For more than a year now, society has had to drastically change the way it operates to navigate the COVID-19 pandemic. Countries, states, and cities around the world have been forced to balance the safety of their citizens with keeping businesses open in order to prevent a total economic collapse. Too few regulations have been met with the repercussions of higher case rates and too many regulations have been met with resistance from civilians, as they are unable to work, socialize, and maintain their livelihoods in such uncertain times. On many occasions, there has been some type of regulation placed on the utilization of gyms, training facilities, and the like to prevent the spread of the virus; whether by limiting the number of people allowed in a facility, mandating masks throughout, or closing all gym facilities completely until further notice.
This has presented many issues in training, as athletes have long depended on relatively unrestricted access to resources in the weight room to develop alongside their team and coaches throughout the year. With facilities under different regulations, athletes and coaches have been challenged to find creative ways to train to avoid losing all of the progress they’d made until the pandemic hit.
I’ve seen more athletes performing isometrics with pickup trucks, flipping tractor tires, and swinging sledgehammers than ever before. I’m both encouraged and inspired to see so many of our community leaders and young athletes finding solutions to stay in shape without their usual performance tools and equipment. It goes to show just how resilient humans can be when we brainstorm to find ways to solve problems and situations that otherwise would prevent us from being great.Given the circumstances of the pandemic and what I’ve seen…there are more conventional & safer ways to continue to build force production capacity when traditional training isn’t easily accessible. Click To Tweet
Given the circumstances of the pandemic and what I’ve seen, I think there are more conventional and safer ways to continue to build force production capacity when traditional training isn’t easily accessible. There is a false notion that an athlete must be lifting a barbell in order to perform any meaningful strength work. While it may be easier to throw plates on a barbell and lift to progressively overload training, you don’t always need a ton of resistance to improve your explosiveness. If unable to find challenging resistance, you can still get a great quality training session by altering the velocity, sets, reps, and rest intervals (among other things) to challenge the body in different ways and continue to improve in a meaningful way.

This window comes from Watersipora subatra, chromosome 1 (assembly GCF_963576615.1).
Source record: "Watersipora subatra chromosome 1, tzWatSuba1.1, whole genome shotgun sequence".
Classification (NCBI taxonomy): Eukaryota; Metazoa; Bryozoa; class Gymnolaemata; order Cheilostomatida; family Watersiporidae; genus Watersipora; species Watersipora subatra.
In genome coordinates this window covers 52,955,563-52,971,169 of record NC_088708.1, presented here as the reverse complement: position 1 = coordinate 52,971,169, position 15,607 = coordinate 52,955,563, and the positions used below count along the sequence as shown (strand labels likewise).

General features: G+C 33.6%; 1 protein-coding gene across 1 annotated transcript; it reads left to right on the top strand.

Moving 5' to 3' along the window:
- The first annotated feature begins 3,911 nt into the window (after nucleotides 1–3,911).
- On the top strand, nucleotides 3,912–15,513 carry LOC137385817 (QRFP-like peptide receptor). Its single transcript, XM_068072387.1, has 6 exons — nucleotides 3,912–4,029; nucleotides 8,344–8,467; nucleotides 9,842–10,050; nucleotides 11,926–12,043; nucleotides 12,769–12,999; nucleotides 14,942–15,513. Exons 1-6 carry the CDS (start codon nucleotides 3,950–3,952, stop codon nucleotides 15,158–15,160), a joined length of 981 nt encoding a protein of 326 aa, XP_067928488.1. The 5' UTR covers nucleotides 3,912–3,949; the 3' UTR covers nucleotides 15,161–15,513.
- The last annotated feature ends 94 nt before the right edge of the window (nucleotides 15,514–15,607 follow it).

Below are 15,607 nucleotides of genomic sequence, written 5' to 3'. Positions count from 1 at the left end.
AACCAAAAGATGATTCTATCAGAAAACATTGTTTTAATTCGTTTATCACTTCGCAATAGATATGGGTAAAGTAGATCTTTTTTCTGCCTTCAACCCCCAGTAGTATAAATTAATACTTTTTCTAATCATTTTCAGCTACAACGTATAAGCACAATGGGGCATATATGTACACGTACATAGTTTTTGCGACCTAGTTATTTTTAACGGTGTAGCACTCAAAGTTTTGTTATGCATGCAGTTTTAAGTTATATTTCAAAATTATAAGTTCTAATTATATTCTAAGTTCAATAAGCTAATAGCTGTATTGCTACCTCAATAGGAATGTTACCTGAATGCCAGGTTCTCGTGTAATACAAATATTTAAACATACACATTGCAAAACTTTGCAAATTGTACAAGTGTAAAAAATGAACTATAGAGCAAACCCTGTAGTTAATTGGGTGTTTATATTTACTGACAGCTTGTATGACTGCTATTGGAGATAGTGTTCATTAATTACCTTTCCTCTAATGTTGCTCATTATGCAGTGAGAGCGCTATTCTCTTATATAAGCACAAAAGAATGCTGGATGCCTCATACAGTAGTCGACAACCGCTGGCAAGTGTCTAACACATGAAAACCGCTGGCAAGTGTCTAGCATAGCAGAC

Adding a Final Touch to Medicine Ball Throws
It may seem odd to some, but an extremely effective way to improve power is to start incorporating medicine ball throws into your training program. The beauty of the medicine ball is that it can be utilized in a multitude of ways, ranging from a simple chest pass to the overhead backward toss, a jump to throw variation, slam, and much more. The fact that they are relatively light in weight compared to the weight you might put on a bar for a back squat or deadlift allows the athlete to perform the movements with much more velocity than they’re used to. In my experience, it has served as a great key performance indicator because as medicine ball throws improve in various planes, I have also tended to see gains in the broad jump, vertical jump, triple broad jump, 10-yard sprint, and bar speed in the weight room.
Medicine balls come in a variety of weights to allow you to continue to challenge the athlete in new ways. There are some coaches who don’t believe medicine balls should ever be heavier than 6-8 pounds, while there are others who believe you should exclusively use medicine balls that are 10-12 pounds or heavier for it to carry over. I recommend starting somewhere in the middle as an initial assessment, and you can increase or decrease the weight based on what you see. It is also worth being mindful of the diameter of the ball as it can significantly affect the throwing capacity of each athlete.
There are many ways you can assess the medicine ball throws over time, and I know that there may be differences out there. A common method is to compare the body weight of the athlete with the weight of the ball and then use that ratio to objectively grade the medicine ball throw. How far did the 150-pound athlete throw a 15-pound medicine ball? How long was the medicine ball in the air on a vertical throw? What is the max velocity of the ball?
Pay close attention to the projection angles and make sure that you’re coaching the loading, swing, and release phases appropriately. A few degrees in one direction or the other can be the difference between a flat laser beam throw, a moon toss, and an incredible throw.
Video 1. An example of what I call “popcorn throws,” in which an athlete or group of athletes performs max throws for height off of the bounce of the previous throw. It keeps all athletes engaged, provides opportunities for intra group competition during the exercise, and most importantly, it’s fun!